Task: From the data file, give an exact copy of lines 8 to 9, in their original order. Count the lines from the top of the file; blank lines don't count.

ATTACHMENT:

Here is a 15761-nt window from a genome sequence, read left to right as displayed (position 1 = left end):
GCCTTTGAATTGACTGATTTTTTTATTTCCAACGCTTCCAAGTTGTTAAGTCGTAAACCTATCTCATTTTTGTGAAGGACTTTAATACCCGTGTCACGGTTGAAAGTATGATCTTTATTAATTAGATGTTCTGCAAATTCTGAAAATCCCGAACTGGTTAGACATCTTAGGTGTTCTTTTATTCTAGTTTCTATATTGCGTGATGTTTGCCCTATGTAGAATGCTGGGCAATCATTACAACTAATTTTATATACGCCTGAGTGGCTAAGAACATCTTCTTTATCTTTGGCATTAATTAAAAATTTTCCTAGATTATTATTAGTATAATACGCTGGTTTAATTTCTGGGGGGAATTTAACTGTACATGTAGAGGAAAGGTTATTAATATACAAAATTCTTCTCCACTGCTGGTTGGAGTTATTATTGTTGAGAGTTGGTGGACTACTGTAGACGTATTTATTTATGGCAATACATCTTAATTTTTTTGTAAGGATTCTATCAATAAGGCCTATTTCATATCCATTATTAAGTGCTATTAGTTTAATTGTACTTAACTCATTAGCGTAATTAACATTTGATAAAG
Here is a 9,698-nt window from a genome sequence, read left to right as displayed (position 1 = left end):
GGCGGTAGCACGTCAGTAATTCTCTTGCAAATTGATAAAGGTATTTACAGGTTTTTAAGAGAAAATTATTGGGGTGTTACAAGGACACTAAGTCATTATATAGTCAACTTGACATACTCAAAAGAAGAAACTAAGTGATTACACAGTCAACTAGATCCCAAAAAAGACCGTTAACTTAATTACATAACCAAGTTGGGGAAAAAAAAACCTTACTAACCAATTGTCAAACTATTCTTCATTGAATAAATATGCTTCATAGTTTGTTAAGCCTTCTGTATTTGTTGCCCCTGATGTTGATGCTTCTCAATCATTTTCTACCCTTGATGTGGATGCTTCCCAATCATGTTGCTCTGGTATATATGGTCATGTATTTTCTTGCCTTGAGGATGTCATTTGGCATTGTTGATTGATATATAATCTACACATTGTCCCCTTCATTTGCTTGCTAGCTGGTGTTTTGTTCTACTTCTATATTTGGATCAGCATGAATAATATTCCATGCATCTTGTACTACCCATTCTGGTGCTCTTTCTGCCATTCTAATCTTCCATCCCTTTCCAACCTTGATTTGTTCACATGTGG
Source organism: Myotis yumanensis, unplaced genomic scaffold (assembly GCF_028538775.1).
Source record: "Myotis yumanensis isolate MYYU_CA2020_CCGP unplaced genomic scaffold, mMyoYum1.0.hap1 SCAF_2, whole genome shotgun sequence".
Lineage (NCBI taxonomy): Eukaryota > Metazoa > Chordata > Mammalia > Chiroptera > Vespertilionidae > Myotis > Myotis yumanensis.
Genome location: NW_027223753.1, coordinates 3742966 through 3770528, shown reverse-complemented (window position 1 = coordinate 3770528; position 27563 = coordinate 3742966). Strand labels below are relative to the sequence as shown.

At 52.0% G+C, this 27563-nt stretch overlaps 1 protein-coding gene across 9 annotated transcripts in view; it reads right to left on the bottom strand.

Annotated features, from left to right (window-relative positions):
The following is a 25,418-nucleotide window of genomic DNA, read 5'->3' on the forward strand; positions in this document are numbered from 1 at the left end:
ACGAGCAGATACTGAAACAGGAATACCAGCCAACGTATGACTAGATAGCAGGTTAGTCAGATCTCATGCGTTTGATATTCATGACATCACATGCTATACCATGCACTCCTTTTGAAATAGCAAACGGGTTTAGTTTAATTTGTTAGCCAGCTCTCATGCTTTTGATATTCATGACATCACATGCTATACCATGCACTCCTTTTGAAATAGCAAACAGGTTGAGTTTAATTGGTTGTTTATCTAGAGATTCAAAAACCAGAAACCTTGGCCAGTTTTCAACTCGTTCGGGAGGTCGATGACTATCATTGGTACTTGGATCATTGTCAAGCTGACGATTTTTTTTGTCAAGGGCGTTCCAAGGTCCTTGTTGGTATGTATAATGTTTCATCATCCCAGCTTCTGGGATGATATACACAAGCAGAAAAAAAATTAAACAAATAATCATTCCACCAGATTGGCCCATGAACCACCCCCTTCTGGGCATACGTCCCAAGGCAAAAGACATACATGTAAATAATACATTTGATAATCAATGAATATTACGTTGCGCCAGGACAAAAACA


Genome location: NW_027223753.1, coordinates 3742966 through 3770528, shown reverse-complemented (window position 1 = coordinate 3770528; position 27563 = coordinate 3742966). Strand labels below are relative to the sequence as shown.

At 52.0% G+C, this 27563-nt stretch overlaps 1 protein-coding gene across 9 annotated transcripts in view; it reads right to left on the bottom strand.